Generally speaking, I’ve never found foxes to be well informed about current events.

Don Boudreaux March 24, 2011 at 9:10 pm


vidyohs March 24, 2011 at 9:37 pm

M’lady, you beat me to it…..shucks. I was wondering whether the muirhuahua would live long enough to know the difference between foxes and fox’s……probably not.

vikingvista March 25, 2011 at 1:07 am
AnotherPhil March 25, 2011 at 8:41 am

“brainwashed” isn’t informed.

Steve March 25, 2011 at 9:31 am

And yet, NPR, during their fund raising drives, routinely and frequently insist that they are not a government provided service.

muirgeo March 24, 2011 at 9:26 pm

What if telling the real news is not good for advertisers? If a news channel reported regularly on oil industry subsides and crooked credit card suppliers would they be able to compete with the revenues of a station that reports only what it’s advertisers will allow. That’s why Don’s statement, “So I trust that, given their successful formula for pleasing listeners and winning expansive market share…” is so poorly thought out and shows an uncompromising faith in the power of money and the markets to deliver the right result.

S_M_V March 24, 2011 at 11:02 pm

Who gets to decide what the “right” results that need to be delivered are?

Politicians of course. We are very fortunate to have politicians that never compromise for money but instead are willing to always make decisions in the common good. And even better they have a super human ability to determine what is in the common good.

Your comment shows uncompromising faith in politicians even as you are criticizing what they are doing.

brotio March 25, 2011 at 12:07 am

This is another place where his muirpocrisy shines bright. If NPR slanted libertarian/conservative/individualist rather than the Statist/collectivist slant that it favors, Yasafi would be screaming from the rooftops that government shouldn’t be funding NPR.

And, so would we.

vikingvista March 25, 2011 at 2:04 pm

“And even better they have a super human ability to determine what is in the common good.”

Yep. Deciding for the common good is a euphemism for one person deciding what is good for another person.

Masked in a person’s lofty collectivist thinking is an absolute dismissal of the opinions, rights, and choices, of everyone who disagrees with him. He believes that his acceptance of a collective imposition justifies that imposition upon those who don’t accept it. He nobly proclaims “we are all in this together”, as though one man’s (his) acceptance of an imposition is equal to another man’s refusal of it.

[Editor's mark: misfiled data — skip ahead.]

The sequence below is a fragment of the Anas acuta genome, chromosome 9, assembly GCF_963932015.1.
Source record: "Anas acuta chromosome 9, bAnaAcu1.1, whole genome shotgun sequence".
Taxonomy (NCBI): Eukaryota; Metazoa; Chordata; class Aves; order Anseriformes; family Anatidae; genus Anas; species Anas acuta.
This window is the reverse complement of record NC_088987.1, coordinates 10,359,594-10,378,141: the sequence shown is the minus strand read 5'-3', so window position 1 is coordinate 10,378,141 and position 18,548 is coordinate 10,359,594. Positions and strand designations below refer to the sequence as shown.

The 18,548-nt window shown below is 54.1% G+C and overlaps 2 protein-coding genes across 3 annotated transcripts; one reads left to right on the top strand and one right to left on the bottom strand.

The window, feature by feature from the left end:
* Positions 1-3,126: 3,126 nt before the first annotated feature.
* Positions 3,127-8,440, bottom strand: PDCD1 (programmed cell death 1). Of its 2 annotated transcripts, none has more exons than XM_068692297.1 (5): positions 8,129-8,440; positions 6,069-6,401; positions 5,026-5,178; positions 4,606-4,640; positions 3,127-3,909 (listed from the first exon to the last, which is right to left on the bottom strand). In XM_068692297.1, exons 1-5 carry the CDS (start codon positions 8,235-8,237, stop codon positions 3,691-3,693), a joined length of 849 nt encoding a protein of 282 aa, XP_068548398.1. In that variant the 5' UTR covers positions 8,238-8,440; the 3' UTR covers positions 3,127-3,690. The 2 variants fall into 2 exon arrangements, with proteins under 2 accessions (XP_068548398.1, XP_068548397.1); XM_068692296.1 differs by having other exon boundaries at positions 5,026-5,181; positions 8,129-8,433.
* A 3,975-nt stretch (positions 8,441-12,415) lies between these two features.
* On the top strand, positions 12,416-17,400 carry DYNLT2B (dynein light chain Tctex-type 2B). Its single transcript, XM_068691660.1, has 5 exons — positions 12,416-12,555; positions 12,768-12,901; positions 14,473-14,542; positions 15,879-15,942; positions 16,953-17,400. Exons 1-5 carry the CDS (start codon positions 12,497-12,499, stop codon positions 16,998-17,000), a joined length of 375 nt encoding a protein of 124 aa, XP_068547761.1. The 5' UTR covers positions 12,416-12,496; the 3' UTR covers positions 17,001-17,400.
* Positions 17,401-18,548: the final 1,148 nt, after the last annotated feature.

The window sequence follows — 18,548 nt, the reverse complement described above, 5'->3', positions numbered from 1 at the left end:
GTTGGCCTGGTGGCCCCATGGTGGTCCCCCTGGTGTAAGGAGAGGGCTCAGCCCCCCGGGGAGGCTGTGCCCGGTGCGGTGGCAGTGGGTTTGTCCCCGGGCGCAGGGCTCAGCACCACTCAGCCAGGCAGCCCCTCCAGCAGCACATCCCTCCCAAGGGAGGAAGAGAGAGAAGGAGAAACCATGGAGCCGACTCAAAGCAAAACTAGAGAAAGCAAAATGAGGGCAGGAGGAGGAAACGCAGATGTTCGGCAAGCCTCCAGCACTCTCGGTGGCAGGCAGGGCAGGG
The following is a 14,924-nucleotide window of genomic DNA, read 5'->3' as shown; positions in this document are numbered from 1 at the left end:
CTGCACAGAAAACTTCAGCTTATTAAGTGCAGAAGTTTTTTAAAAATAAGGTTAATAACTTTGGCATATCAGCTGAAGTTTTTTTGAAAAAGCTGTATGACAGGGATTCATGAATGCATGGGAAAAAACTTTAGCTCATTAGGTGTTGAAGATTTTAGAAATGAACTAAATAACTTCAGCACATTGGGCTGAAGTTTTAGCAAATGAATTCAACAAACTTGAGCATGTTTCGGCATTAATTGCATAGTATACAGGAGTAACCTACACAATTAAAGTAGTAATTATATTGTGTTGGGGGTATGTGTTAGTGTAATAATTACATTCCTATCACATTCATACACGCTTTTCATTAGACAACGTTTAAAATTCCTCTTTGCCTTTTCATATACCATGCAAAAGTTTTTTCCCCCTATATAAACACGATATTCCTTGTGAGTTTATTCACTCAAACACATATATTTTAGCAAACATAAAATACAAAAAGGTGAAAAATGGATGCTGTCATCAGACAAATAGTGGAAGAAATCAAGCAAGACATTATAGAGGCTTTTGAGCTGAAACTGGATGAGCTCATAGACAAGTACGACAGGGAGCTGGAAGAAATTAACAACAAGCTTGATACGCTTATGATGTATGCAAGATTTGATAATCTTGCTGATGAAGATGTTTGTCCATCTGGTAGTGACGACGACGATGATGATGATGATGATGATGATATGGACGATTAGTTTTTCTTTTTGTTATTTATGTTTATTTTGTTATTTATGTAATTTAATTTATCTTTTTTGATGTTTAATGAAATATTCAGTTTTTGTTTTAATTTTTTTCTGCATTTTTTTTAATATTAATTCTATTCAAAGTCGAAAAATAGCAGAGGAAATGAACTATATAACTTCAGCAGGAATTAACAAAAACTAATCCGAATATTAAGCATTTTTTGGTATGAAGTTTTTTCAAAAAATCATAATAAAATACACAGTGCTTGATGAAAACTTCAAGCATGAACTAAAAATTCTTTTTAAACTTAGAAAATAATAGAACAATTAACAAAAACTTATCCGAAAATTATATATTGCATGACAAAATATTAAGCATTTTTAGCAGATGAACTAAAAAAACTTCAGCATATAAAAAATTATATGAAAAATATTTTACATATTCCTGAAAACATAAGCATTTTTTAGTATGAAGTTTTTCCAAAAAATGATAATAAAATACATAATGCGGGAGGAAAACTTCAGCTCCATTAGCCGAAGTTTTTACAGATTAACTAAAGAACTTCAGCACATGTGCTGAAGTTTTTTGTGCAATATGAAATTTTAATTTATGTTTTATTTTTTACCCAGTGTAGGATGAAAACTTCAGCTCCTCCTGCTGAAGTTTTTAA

Until he finds himself on the refusing end.

JohnK March 25, 2011 at 9:41 am

What if telling the real news is not good for government? If a news channel reported regularly on government cronyism and crooked politicians, would they be able to secure funding from those same cronies and crooked politicians?
Or would they have an incentive to please the source of their funding by overlooking or even justifying their behavior?

Ryan Vann March 25, 2011 at 2:02 pm

It’s not like most news radio isn’t compromised by the gov’t anyway; how many news radio segments aren’t basically recitation of White House pressers, or some dilluted regurgitation of CNN hosue and senate sessions?

kayecb utodyog March 25, 2011 at 12:25 am

I’m planning to buy the DVD of The Dark Knight sometime this week, and I’m a fierce believer in special editions.
Press Dough Cookie Maker

SheetWise March 25, 2011 at 12:58 am

Yes. And every child should have a pony.


Tim March 25, 2011 at 1:03 am

The problem with liberals is that they only see pompous statements by people like Glenn Beck or Rush Limbaugh as toxic attacks, while to them it is perfectly fine to imply that anyone who supports free markets is an idiot who hates minorities and poor people so long as one does so in the vernacular of the academy.

This notion is everywhere on the left, that if one doesn’t support some program that nominally purports to aid some disadvantaged group one either doesn’t care or actively hates that group. That’s a quite toxic implication, even if it isn’t as overt as the toxic attacks made by some on the right.